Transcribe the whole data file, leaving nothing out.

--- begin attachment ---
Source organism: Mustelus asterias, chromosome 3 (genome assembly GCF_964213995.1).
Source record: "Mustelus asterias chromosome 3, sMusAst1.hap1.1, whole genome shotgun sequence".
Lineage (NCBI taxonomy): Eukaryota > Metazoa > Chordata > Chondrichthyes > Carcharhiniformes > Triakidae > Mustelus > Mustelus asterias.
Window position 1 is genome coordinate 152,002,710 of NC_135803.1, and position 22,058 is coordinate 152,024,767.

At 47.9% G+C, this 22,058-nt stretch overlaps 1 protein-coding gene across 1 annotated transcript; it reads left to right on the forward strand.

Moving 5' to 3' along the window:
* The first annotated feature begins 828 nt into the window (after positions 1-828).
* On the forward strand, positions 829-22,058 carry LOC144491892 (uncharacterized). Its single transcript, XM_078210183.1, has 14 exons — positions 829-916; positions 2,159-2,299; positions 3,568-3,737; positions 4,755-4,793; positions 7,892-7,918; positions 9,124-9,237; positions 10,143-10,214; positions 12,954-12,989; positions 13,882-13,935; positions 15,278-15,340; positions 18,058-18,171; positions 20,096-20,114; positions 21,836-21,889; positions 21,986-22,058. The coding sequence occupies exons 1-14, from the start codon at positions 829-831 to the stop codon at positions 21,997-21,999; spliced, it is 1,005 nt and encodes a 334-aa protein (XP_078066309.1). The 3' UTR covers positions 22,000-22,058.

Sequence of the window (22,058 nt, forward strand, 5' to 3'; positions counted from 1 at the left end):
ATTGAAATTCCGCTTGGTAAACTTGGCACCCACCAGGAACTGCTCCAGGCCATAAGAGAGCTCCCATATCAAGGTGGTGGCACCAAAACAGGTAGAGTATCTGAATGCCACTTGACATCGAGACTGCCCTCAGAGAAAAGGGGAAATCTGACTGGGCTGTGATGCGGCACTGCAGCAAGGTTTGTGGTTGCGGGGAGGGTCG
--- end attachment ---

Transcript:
Source organism: Mustelus asterias, chromosome 3 (genome assembly GCF_964213995.1).
Source record: "Mustelus asterias chromosome 3, sMusAst1.hap1.1, whole genome shotgun sequence".
Lineage (NCBI taxonomy): Eukaryota > Metazoa > Chordata > Chondrichthyes > Carcharhiniformes > Triakidae > Mustelus > Mustelus asterias.
Window position 1 is genome coordinate 152,002,710 of NC_135803.1, and position 22,058 is coordinate 152,024,767.

At 47.9% G+C, this 22,058-nt stretch overlaps 1 protein-coding gene across 1 annotated transcript; it reads left to right on the forward strand.

Moving 5' to 3' along the window:
* The first annotated feature begins 828 nt into the window (after positions 1-828).
* On the forward strand, positions 829-22,058 carry LOC144491892 (uncharacterized). Its single transcript, XM_078210183.1, has 14 exons — positions 829-916; positions 2,159-2,299; positions 3,568-3,737; positions 4,755-4,793; positions 7,892-7,918; positions 9,124-9,237; positions 10,143-10,214; positions 12,954-12,989; positions 13,882-13,935; positions 15,278-15,340; positions 18,058-18,171; positions 20,096-20,114; positions 21,836-21,889; positions 21,986-22,058. The coding sequence occupies exons 1-14, from the start codon at positions 829-831 to the stop codon at positions 21,997-21,999; spliced, it is 1,005 nt and encodes a 334-aa protein (XP_078066309.1). The 3' UTR covers positions 22,000-22,058.

Sequence of the window (22,058 nt, forward strand, 5' to 3'; positions counted from 1 at the left end):
ATTGAAATTCCGCTTGGTAAACTTGGCACCCACCAGGAACTGCTCCAGGCCATAAGAGAGCTCCCATATCAAGGTGGTGGCACCAAAACAGGTAGAGTATCTGAATGCCACTTGACATCGAGACTGCCCTCAGAGAAAAGGGGAAATCTGACTGGGCTGTGATGCGGCACTGCAGCAAGGTTTGTGGTTGCGGGGAGGGTCG